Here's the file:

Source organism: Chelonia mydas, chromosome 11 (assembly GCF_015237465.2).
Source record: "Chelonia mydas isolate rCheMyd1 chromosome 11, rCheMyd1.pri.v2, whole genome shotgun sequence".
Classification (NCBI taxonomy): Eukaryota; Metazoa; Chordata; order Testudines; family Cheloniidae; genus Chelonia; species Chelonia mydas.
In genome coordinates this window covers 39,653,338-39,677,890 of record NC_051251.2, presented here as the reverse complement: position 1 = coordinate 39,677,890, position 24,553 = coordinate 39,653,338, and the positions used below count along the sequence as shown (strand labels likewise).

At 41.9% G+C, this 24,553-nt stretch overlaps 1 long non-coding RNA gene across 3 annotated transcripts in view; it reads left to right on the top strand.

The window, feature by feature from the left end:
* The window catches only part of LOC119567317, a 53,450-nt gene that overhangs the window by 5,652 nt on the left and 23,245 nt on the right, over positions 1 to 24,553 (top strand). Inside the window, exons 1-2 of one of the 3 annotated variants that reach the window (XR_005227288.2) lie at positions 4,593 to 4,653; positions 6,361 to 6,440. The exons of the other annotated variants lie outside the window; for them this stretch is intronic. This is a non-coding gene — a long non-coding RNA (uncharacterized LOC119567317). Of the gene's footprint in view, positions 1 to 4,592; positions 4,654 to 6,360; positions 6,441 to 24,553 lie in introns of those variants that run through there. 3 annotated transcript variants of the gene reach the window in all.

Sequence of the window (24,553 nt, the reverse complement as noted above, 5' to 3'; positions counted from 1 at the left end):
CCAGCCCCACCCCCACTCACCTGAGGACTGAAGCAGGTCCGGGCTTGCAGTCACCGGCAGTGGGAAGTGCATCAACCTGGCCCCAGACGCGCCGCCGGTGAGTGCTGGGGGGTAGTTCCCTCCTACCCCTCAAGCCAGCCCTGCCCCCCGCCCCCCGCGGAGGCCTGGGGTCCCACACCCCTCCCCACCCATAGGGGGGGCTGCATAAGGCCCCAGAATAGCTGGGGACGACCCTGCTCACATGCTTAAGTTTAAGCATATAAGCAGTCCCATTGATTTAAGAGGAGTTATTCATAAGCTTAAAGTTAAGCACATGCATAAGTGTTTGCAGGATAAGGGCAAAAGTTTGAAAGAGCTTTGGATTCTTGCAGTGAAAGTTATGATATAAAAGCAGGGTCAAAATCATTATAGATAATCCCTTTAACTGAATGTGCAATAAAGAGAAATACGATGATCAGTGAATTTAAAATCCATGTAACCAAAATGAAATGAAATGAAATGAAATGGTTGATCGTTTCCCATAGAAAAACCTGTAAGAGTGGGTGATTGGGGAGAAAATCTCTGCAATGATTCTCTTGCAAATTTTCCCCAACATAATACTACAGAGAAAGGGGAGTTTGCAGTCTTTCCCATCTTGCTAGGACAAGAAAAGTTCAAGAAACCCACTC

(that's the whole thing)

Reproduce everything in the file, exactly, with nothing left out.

Source organism: Chelonia mydas, chromosome 11 (assembly GCF_015237465.2).
Source record: "Chelonia mydas isolate rCheMyd1 chromosome 11, rCheMyd1.pri.v2, whole genome shotgun sequence".
Classification (NCBI taxonomy): Eukaryota; Metazoa; Chordata; order Testudines; family Cheloniidae; genus Chelonia; species Chelonia mydas.
In genome coordinates this window covers 39,653,338-39,677,890 of record NC_051251.2, presented here as the reverse complement: position 1 = coordinate 39,677,890, position 24,553 = coordinate 39,653,338, and the positions used below count along the sequence as shown (strand labels likewise).

At 41.9% G+C, this 24,553-nt stretch overlaps 1 long non-coding RNA gene across 3 annotated transcripts in view; it reads left to right on the top strand.

The window, feature by feature from the left end:
* The window catches only part of LOC119567317, a 53,450-nt gene that overhangs the window by 5,652 nt on the left and 23,245 nt on the right, over positions 1 to 24,553 (top strand). Inside the window, exons 1-2 of one of the 3 annotated variants that reach the window (XR_005227288.2) lie at positions 4,593 to 4,653; positions 6,361 to 6,440. The exons of the other annotated variants lie outside the window; for them this stretch is intronic. This is a non-coding gene — a long non-coding RNA (uncharacterized LOC119567317). Of the gene's footprint in view, positions 1 to 4,592; positions 4,654 to 6,360; positions 6,441 to 24,553 lie in introns of those variants that run through there. 3 annotated transcript variants of the gene reach the window in all.

Sequence of the window (24,553 nt, the reverse complement as noted above, 5' to 3'; positions counted from 1 at the left end):
CCAGCCCCACCCCCACTCACCTGAGGACTGAAGCAGGTCCGGGCTTGCAGTCACCGGCAGTGGGAAGTGCATCAACCTGGCCCCAGACGCGCCGCCGGTGAGTGCTGGGGGGTAGTTCCCTCCTACCCCTCAAGCCAGCCCTGCCCCCCGCCCCCCGCGGAGGCCTGGGGTCCCACACCCCTCCCCACCCATAGGGGGGGCTGCATAAGGCCCCAGAATAGCTGGGGACGACCCTGCTCACATGCTTAAGTTTAAGCATATAAGCAGTCCCATTGATTTAAGAGGAGTTATTCATAAGCTTAAAGTTAAGCACATGCATAAGTGTTTGCAGGATAAGGGCAAAAGTTTGAAAGAGCTTTGGATTCTTGCAGTGAAAGTTATGATATAAAAGCAGGGTCAAAATCATTATAGATAATCCCTTTAACTGAATGTGCAATAAAGAGAAATACGATGATCAGTGAATTTAAAATCCATGTAACCAAAATGAAATGAAATGAAATGAAATGGTTGATCGTTTCCCATAGAAAAACCTGTAAGAGTGGGTGATTGGGGAGAAAATCTCTGCAATGATTCTCTTGCAAATTTTCCCCAACATAATACTACAGAGAAAGGGGAGTTTGCAGTCTTTCCCATCTTGCTAGGACAAGAAAAGTTCAAGAAACCCACTC